Tuesday, October 1, 2013
One Minute Movie Review: The Host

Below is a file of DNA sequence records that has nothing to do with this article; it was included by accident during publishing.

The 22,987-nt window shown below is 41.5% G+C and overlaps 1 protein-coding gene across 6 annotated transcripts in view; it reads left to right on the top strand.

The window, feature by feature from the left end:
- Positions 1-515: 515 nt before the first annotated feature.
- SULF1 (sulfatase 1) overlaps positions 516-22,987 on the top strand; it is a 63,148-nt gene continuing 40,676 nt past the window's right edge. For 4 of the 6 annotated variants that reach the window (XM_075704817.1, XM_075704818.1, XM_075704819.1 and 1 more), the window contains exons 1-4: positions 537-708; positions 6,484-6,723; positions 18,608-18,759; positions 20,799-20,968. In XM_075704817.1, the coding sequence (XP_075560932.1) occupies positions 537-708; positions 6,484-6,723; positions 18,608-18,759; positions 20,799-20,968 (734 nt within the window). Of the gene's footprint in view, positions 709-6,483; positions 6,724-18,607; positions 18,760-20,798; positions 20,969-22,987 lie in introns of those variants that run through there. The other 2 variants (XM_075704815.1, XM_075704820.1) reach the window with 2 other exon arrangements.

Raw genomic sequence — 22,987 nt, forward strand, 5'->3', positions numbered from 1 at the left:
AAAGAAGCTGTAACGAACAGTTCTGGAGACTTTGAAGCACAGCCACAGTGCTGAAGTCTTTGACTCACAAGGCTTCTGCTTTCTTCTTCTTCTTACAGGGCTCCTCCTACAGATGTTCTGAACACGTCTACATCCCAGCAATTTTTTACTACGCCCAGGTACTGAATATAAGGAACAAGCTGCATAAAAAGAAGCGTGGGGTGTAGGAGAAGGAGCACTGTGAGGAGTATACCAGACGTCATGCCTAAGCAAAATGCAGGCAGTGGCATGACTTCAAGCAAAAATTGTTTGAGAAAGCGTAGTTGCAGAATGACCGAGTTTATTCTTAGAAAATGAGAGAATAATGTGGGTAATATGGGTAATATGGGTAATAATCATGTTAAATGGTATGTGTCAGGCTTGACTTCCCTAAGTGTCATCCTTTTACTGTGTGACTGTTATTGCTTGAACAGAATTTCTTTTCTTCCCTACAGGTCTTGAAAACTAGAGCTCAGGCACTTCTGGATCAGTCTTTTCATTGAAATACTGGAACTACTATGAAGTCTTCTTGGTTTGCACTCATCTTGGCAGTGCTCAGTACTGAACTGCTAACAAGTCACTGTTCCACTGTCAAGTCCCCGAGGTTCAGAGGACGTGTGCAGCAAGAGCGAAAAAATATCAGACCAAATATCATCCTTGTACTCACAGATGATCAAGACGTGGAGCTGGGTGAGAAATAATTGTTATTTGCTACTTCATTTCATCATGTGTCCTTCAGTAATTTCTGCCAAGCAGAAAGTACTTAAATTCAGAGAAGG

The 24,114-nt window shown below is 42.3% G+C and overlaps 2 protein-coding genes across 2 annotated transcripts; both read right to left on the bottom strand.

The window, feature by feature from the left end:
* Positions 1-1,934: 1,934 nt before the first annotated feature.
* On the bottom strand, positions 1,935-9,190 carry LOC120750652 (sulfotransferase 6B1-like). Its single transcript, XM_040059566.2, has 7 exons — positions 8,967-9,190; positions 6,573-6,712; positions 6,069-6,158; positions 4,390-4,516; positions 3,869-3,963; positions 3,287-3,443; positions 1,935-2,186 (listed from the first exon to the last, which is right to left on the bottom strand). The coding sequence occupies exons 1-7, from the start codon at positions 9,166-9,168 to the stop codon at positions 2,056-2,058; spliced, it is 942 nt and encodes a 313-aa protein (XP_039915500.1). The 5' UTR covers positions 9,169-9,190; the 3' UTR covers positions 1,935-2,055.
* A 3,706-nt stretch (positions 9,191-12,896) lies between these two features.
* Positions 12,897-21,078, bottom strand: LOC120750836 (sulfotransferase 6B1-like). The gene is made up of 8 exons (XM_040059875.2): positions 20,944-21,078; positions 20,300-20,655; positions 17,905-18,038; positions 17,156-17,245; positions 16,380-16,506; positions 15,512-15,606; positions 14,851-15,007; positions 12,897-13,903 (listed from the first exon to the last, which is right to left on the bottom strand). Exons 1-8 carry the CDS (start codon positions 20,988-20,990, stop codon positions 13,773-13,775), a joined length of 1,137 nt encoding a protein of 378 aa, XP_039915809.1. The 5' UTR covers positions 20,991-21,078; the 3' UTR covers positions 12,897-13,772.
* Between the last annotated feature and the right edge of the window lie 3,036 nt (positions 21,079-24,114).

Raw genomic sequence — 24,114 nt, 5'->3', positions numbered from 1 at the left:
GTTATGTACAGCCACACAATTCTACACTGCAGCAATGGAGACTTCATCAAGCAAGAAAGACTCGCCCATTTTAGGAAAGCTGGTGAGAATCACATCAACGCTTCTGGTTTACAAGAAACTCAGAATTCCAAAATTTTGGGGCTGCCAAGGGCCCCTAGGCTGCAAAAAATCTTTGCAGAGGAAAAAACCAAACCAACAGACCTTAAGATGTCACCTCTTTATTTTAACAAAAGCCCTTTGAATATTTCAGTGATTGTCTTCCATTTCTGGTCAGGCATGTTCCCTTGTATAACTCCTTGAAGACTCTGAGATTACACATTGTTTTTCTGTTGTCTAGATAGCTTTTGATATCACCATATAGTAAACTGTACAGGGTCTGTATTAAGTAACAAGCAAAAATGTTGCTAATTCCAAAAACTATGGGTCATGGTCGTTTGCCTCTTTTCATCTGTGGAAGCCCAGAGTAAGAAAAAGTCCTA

I look forward to the day when the sappy and silly tween fantasy film series adapted from the even sappier and sillier tween fantasy novel series becomes a distant, barely recallable, cinematic memory. Whomever writes this dribble should be forced to listen to hours of NPR radio while watching nonstop reruns of Ally McBeal so they too can experience the eye and ear rape they commit when their literary, and I use the term loosely, works become celluloid torture for anyone who has already reached puberty. Stephenie Meyer is public enemy number one as far as this is concerned. However, as most of these films fail in every way, the Host has some mildly redeeming, and again I use the term loosely, qualities. First, the concept, a rebooted for the maturity challenged Invasion of the Body Snatcher's plot line would have actually played fairly interestingly had it been explored and utilized in a serious, adult, horror/Sci-fi take. Second, actress Saoirse Ronan, whose name sounds like a disease of the liver, delivers a pretty authentic and engaging dual performance as both the alien "host" and the human trapped inside, and that's about the extent of the spoilers I will divulge. The majority of the remaining cast, whom I will not identify, because most I have never heard of or particularly care about, is about as entertaining and talented as a bowl of cold oatmeal. Although there are a few headliners, they are unable to elevate the overall ensemble of novices above a collectively stale and insipid performance. That's it for the good. The rest is all rubbish. From a ridiculous ideology that millions of aliens that invaded and committed genocide of humanity are somehow redeemable because they are genuinely just friendly, sparkly, yes, here she goes with the sparkles again, glowing snowflakes looking for a place to chill. To special effects that rival SYFY channel made for TV fare and ends with action sequences that are about as exciting as watching cows graze. Director Andrew Niccol has a string of non hits, so this meets all expectations based off of past creations. 0 out of 5 Kernels: As stated before, Meyers loves to make her characters sparkle, whether they are Vampires or E.T's, too bad her movies never do.